The First Wave of Gothic Novels: 1765-1820



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The First Wave of Gothic Novels: 1765-1820

The English Gothic novel began with Horace Walpole's The Castle of Otranto: A Gothic Story (1765). Contemporary readers found the novel electrifyingly original and thrillingly suspenseful, with its remote setting, its use of the supernatural, and its medieval trappings, all of which have been so frequently imitated that they have become stereotypes. But for most modern readers, however, The Castle of Otranto is dull reading; except for the villain Manfred, the characters are insipid; the action moves at such a fast clip that the novel lacks emphasis and suspense, despite the supernatural manifestations and a young maiden's terrified flight through dark vaults. The novel was so enormously popular that it was quickly imitated by other novelists, thereby initiating a genre. The genre takes its name from The Castle of Otranto's medieval–or Gothic–setting, as well as the subtitle; early Gothic novelists tended to set their novels in remote times like the Middle Ages and in remote places like Italy (Matthew Lewis's The Monk, 1796) or the Middle East (William Beckford's Vathek, 1786).

The first great practitioner of the Gothic novel, as well the most popular and best paid novelist of the eighteenth century England, was Ann Radcliffe. She added suspense, painted evocative landscapes and moods or atmsophere, portrayed increasingly complex, fascinatingly-horrifying, evil villains, and focused on the heroine and her struggle with him. Her best works–A Sicilian Romance (1790), The Mysteries of Udolpho (1794), and The Italian (1797), with the irredeemably malevolent monk, Schedoni–still have the ability to thrill and enthrall readers.

Inspired by Radcliffe and influenced by German sensationalist horror tales, Matthew Lewis wrote The Monk (1796). The novel follows the lust-driven monk Ambrosio from one abominal act to another–rape, incest, matricide, burial alive– to his gory death and well-deserved damnation. Naturally it was enormously successful and controversial. The story goes that Radcliffe, a sedate, conventional matron, was appalled at his novel and his acknowledging her influence on him, so she responded with The Italian, whose villain is also a monk, to show how a novel of terror and suspense should be written.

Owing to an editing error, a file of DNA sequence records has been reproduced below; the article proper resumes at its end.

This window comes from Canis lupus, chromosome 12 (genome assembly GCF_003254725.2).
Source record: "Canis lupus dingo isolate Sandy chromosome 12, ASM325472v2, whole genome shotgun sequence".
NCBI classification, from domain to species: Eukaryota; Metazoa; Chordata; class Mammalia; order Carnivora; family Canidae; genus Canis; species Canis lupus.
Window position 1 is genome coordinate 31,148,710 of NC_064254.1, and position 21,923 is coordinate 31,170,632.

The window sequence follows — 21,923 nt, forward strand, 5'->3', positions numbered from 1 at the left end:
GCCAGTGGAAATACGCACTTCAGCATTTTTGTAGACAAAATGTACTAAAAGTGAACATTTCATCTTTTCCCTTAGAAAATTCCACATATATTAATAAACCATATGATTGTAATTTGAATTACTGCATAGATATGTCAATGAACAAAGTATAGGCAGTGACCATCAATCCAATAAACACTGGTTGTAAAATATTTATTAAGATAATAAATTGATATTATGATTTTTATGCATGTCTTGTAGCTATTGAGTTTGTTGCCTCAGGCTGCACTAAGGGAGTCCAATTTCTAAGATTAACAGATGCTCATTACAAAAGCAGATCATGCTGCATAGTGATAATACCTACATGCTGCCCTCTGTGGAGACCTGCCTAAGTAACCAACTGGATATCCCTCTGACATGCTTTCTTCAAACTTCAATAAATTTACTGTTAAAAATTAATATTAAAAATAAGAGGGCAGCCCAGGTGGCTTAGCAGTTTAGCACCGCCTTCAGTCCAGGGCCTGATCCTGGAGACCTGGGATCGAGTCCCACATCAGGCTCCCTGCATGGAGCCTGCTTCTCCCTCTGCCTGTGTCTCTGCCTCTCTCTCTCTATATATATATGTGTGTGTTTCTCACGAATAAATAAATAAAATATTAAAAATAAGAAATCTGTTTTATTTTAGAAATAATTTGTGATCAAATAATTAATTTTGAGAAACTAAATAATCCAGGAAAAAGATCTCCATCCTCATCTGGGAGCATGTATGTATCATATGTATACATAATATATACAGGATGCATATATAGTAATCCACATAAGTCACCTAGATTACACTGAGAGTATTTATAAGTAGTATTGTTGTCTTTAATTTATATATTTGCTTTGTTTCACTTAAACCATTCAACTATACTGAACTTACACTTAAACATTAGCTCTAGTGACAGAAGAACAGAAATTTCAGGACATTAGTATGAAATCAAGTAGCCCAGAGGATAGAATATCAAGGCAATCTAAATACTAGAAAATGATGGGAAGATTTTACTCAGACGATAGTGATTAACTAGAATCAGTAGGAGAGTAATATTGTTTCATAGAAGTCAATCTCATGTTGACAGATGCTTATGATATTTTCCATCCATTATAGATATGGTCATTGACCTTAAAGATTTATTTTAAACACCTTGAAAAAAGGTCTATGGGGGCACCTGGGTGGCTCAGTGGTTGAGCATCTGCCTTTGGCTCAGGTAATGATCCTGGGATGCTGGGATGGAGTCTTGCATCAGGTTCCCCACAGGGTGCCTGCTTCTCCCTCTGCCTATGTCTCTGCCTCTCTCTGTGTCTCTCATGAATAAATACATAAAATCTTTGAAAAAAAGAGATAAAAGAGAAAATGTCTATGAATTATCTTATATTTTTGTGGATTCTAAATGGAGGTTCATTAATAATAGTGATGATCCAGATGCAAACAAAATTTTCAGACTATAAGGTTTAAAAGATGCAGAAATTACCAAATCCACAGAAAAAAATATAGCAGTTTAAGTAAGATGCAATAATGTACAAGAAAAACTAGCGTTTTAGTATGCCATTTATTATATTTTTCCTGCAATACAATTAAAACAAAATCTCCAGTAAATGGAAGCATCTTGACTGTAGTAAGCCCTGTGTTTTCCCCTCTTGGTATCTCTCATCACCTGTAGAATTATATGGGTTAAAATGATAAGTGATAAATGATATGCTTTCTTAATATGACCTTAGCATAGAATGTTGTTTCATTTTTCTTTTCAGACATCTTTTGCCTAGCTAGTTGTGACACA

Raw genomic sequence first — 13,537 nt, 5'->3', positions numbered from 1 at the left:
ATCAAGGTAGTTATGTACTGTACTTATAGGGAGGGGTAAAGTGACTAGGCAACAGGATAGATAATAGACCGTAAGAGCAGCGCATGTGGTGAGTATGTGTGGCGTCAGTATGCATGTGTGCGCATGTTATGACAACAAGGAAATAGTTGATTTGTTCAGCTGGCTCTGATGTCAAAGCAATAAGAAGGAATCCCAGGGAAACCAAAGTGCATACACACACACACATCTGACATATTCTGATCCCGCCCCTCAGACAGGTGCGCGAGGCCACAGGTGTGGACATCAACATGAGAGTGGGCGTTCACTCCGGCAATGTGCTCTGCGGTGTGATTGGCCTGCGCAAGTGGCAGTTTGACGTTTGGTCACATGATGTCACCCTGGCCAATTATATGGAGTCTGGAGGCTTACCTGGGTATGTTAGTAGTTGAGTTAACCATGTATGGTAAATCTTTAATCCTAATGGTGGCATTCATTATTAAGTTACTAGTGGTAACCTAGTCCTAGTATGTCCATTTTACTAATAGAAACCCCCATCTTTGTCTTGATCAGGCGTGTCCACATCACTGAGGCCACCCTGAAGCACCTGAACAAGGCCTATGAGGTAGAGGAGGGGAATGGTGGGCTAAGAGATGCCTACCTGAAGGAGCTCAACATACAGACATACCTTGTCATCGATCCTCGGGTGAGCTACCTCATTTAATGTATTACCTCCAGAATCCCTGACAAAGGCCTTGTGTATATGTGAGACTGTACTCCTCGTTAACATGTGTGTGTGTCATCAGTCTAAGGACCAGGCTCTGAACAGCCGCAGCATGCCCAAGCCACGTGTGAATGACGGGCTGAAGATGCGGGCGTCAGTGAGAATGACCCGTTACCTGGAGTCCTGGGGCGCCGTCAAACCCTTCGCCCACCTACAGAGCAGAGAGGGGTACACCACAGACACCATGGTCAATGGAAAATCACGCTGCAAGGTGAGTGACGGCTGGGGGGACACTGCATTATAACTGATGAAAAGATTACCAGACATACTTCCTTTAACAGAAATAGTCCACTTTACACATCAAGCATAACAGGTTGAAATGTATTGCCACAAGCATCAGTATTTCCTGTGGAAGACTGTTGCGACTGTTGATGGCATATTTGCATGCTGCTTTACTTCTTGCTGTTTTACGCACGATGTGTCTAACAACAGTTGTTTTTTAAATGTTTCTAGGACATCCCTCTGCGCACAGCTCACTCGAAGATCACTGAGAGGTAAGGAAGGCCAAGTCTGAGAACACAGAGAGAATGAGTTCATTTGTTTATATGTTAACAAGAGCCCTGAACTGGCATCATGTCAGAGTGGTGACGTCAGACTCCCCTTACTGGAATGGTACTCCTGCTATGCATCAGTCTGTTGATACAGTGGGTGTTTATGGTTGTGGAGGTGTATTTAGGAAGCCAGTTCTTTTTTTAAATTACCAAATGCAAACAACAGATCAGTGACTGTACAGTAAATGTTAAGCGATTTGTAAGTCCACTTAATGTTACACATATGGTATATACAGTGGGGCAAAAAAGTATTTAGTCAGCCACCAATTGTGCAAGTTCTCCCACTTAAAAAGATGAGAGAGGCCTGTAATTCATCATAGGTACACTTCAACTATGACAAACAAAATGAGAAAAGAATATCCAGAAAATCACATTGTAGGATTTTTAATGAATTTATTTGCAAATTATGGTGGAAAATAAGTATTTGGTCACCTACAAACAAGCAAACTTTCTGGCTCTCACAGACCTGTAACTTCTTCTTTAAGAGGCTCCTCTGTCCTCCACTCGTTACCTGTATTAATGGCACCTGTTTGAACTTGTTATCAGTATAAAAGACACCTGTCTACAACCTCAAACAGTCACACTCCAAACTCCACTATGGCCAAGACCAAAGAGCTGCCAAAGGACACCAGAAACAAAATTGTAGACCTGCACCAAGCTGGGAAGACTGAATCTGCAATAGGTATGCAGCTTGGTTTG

In On the Supernatural in Poetry, a dialogue that was unfinished at her death, Radcliffe distinguished between the effect her novels achieved, terror, and the effect Lewis's achieved, horror:

Terror and horror are so far opposite, that the first expands the soul, and awakens the faculties to a high degree of life; the other contracts, freezes, and nearly annihilates them. I apprehend, that neither Shakspeare nor Milton by their fictions, nor Mr. Burke by his reasoning, anywhere looked to positive horror as a source of the sublime, though they all agree that terror is a very high one; and where lies the great difference between horror and terror, but in the uncertainty and obscurity, that accompany the first, respecting the dreaded evil?

Their different approaches to the novel of terror, as it was called in the eighteenth century, have given been distinguished by some critics as terror Gothic, represented by Radcliffe, and horror Gothic, represented by Lewis. Sometimes this same distinction is tied to gender, with female equated with terror Gothic and with male being equated with horror Gothic.

In 1818, Mary Shelley's Frankenstein, or the Modern Prometheus introduced the theme of the dangers of science and created the obsessed scientist, who was to develop into the mad scientist, and the archetypal Monster.  Frankenstein has been called the first science fiction novel; she of course thought she was writing a novel of terror.



<>The publication of Charles' Maturin's Melmoth the Wanderer in 1820 is the last of what some critics have called the Classic Gothic novel and for others marks the end of the true Gothic novel. His forte is showing character under extreme conditions, both psychologically, spiritually, and physically; Melmoth has sold his soul to the devil to live another one hundred fifty years, with an out, if he can only find someone else to take his place. The novel is powerful and certainly one of the great tales of mystery and terror, despite its loose structure.




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